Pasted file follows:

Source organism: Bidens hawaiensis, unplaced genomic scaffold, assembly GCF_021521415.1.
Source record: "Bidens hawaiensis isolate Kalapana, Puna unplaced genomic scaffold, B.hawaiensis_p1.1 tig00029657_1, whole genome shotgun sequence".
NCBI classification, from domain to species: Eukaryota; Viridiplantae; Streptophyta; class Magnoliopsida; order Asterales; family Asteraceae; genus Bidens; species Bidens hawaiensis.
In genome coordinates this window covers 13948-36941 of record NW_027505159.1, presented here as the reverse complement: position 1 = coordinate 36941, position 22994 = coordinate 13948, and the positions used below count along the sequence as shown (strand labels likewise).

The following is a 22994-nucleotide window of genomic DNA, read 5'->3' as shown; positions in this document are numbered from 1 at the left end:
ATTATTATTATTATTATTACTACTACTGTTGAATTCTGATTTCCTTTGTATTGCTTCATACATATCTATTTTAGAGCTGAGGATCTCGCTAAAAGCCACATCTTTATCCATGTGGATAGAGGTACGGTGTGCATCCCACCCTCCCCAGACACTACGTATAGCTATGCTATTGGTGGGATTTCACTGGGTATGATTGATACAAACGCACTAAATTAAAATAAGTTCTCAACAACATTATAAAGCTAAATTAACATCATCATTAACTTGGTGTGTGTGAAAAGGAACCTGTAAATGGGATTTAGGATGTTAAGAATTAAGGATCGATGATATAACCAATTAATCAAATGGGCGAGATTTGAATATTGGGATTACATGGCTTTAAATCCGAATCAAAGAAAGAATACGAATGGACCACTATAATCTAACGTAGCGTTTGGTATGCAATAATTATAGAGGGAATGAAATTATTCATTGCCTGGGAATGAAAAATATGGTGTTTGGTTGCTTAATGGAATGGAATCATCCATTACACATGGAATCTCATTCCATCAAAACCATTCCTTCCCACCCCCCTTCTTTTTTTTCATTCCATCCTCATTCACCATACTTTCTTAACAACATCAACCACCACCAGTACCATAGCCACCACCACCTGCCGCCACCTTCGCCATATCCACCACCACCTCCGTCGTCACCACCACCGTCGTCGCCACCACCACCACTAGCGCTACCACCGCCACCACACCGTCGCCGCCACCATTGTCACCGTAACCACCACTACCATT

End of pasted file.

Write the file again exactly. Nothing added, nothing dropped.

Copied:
Source organism: Bidens hawaiensis, unplaced genomic scaffold, assembly GCF_021521415.1.
Source record: "Bidens hawaiensis isolate Kalapana, Puna unplaced genomic scaffold, B.hawaiensis_p1.1 tig00029657_1, whole genome shotgun sequence".
NCBI classification, from domain to species: Eukaryota; Viridiplantae; Streptophyta; class Magnoliopsida; order Asterales; family Asteraceae; genus Bidens; species Bidens hawaiensis.
In genome coordinates this window covers 13948-36941 of record NW_027505159.1, presented here as the reverse complement: position 1 = coordinate 36941, position 22994 = coordinate 13948, and the positions used below count along the sequence as shown (strand labels likewise).

The following is a 22994-nucleotide window of genomic DNA, read 5'->3' as shown; positions in this document are numbered from 1 at the left end:
ATTATTATTATTATTATTACTACTACTGTTGAATTCTGATTTCCTTTGTATTGCTTCATACATATCTATTTTAGAGCTGAGGATCTCGCTAAAAGCCACATCTTTATCCATGTGGATAGAGGTACGGTGTGCATCCCACCCTCCCCAGACACTACGTATAGCTATGCTATTGGTGGGATTTCACTGGGTATGATTGATACAAACGCACTAAATTAAAATAAGTTCTCAACAACATTATAAAGCTAAATTAACATCATCATTAACTTGGTGTGTGTGAAAAGGAACCTGTAAATGGGATTTAGGATGTTAAGAATTAAGGATCGATGATATAACCAATTAATCAAATGGGCGAGATTTGAATATTGGGATTACATGGCTTTAAATCCGAATCAAAGAAAGAATACGAATGGACCACTATAATCTAACGTAGCGTTTGGTATGCAATAATTATAGAGGGAATGAAATTATTCATTGCCTGGGAATGAAAAATATGGTGTTTGGTTGCTTAATGGAATGGAATCATCCATTACACATGGAATCTCATTCCATCAAAACCATTCCTTCCCACCCCCCTTCTTTTTTTTCATTCCATCCTCATTCACCATACTTTCTTAACAACATCAACCACCACCAGTACCATAGCCACCACCACCTGCCGCCACCTTCGCCATATCCACCACCACCTCCGTCGTCACCACCACCGTCGTCGCCACCACCACCACTAGCGCTACCACCGCCACCACACCGTCGCCGCCACCATTGTCACCGTAACCACCACTACCATT